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Natural language processing to extract symptoms of severe mental illness from clinical text: The Clinical Record Interactive Search Comprehensive Data Extraction (CRIS-CODE) project

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Richard G. Jackson ; Rashmi Patel ; Nishamali Jayatilleke ; Anna Kolliakou ; Michael Ball ; Genevieve Gorrell ; Angus Roberts ; Richard J. Dobson ; Robert Stewart

Original languageEnglish
Article numbere012012
Number of pages10
JournalBMJ Open
Volume7
Issue number1
DOIs
StatePublished - 1 Jan 2017

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Abstract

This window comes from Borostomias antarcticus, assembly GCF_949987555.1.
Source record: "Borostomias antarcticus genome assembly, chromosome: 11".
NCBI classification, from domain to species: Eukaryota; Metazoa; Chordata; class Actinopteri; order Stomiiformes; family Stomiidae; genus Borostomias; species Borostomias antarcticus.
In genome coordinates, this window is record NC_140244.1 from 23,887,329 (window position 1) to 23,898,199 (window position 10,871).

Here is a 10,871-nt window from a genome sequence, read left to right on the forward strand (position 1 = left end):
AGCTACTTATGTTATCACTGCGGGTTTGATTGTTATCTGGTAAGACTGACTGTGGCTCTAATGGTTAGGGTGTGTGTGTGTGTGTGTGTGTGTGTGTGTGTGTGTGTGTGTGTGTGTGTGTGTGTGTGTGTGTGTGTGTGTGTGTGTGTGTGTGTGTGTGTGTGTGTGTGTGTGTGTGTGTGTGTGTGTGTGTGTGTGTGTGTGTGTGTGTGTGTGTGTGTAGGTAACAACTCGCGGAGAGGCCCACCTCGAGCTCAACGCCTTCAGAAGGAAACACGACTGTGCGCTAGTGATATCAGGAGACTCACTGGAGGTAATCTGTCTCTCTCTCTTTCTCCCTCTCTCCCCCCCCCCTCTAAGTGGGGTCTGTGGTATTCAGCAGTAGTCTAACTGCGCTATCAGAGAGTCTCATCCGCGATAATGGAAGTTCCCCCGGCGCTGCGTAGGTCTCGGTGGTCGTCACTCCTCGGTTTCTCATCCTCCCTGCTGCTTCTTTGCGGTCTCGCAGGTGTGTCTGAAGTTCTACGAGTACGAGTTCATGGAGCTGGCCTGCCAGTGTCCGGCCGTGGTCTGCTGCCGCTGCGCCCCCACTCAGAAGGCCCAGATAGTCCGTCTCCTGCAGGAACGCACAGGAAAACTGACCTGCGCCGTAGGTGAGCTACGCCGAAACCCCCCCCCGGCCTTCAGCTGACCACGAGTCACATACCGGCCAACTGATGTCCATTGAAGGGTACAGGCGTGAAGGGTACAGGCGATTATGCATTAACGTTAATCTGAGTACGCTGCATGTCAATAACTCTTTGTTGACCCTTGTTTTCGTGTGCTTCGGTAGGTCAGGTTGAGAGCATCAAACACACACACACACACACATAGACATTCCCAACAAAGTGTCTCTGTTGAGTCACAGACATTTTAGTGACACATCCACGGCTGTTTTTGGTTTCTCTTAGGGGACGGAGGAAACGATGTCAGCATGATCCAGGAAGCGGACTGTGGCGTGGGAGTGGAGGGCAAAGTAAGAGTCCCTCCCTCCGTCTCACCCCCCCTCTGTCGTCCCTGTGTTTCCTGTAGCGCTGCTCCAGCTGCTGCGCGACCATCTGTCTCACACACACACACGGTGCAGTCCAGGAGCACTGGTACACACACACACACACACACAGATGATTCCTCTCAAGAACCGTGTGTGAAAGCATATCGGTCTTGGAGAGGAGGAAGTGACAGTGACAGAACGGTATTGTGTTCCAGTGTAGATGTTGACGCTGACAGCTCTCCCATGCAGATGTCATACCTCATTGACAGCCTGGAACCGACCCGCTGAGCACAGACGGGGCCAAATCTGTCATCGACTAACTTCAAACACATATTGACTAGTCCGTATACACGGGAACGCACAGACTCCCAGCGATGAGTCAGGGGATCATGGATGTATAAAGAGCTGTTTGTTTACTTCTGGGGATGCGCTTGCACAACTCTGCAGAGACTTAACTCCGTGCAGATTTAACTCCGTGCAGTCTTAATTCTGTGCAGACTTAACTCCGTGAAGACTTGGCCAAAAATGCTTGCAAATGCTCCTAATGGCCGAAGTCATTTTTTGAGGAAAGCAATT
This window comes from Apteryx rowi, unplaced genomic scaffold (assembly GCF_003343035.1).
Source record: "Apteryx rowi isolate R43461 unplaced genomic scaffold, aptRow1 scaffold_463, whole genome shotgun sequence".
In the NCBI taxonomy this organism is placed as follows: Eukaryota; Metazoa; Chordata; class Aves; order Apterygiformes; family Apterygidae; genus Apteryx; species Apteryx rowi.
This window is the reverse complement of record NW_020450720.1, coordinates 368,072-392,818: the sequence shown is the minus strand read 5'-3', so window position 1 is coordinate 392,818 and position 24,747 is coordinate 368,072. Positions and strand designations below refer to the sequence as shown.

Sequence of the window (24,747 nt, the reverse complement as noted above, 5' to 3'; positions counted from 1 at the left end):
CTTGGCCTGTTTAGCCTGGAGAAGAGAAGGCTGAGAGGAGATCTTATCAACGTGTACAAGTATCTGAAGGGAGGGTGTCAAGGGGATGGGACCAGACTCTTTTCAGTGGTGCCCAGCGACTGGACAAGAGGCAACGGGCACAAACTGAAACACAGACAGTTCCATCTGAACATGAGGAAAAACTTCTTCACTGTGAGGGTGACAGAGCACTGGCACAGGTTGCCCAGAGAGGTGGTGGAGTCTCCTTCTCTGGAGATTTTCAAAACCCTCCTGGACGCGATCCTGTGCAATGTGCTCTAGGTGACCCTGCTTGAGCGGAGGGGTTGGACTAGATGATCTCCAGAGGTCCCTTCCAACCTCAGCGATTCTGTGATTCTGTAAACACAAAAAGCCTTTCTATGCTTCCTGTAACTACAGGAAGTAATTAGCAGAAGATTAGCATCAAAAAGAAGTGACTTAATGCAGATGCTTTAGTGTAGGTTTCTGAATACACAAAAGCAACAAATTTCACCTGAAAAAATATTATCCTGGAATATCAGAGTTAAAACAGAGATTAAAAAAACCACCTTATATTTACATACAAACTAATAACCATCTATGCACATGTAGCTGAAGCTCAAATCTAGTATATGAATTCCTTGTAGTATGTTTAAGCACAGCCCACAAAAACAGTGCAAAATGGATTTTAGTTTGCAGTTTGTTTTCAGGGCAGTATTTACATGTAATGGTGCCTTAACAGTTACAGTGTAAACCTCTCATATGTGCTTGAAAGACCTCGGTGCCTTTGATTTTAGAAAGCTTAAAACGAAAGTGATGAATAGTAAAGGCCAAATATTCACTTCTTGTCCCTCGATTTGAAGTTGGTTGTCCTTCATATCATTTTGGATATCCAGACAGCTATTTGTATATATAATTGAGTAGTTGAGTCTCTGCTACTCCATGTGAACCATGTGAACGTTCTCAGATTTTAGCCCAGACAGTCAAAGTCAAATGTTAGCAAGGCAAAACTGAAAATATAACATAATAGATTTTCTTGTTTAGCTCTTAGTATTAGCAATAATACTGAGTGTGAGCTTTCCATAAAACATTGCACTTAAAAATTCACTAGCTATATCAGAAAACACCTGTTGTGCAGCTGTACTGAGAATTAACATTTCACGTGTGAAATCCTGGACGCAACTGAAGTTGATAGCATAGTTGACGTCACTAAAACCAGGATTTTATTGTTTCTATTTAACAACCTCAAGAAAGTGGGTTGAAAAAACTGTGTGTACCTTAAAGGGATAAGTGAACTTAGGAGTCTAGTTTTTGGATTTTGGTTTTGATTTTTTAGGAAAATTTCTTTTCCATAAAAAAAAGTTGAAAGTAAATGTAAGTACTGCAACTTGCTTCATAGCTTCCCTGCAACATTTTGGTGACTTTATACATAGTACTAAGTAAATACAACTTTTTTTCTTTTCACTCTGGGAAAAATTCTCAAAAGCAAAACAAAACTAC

Objectives We sought to use natural language processing to develop a suite of language models to capture key symptoms of severe mental illness (SMI) from clinical text, to facilitate the secondary use of mental healthcare data in research. Design Development and validation of information extraction applications for ascertaining symptoms of SMI in routine mental health records using the Clinical Record Interactive Search (CRIS) data resource; description of their distribution in a corpus of discharge summaries. Setting Electronic records from a large mental healthcare provider serving a geographic catchment of 1.2 million residents in four boroughs of south London, UK. Participants The distribution of derived symptoms was described in 23128 discharge summaries from 7962 patients who had received an SMI diagnosis, and 13496 discharge summaries from 7575 patients who had received a non-SMI diagnosis. Outcome measures Fifty SMI symptoms were identified by a team of psychiatrists for extraction based on salience and linguistic consistency in records, broadly categorised under positive, negative, disorganisation, manic and catatonic subgroups. Text models for each symptom were generated using the TextHunter tool and the CRIS database. Results We extracted data for 46 symptoms with a median F1 score of 0.88. Four symptom models performed poorly and were excluded. From the corpus of discharge summaries, it was possible to extract symptomatology in 87% of patients with SMI and 60% of patients with non-SMI diagnosis. Conclusions This work demonstrates the possibility of automatically extracting a broad range of SMI symptoms from English text discharge summaries for patients with an SMI diagnosis. Descriptive data also indicated that most symptoms cut across diagnoses, rather than being restricted to particular groups.

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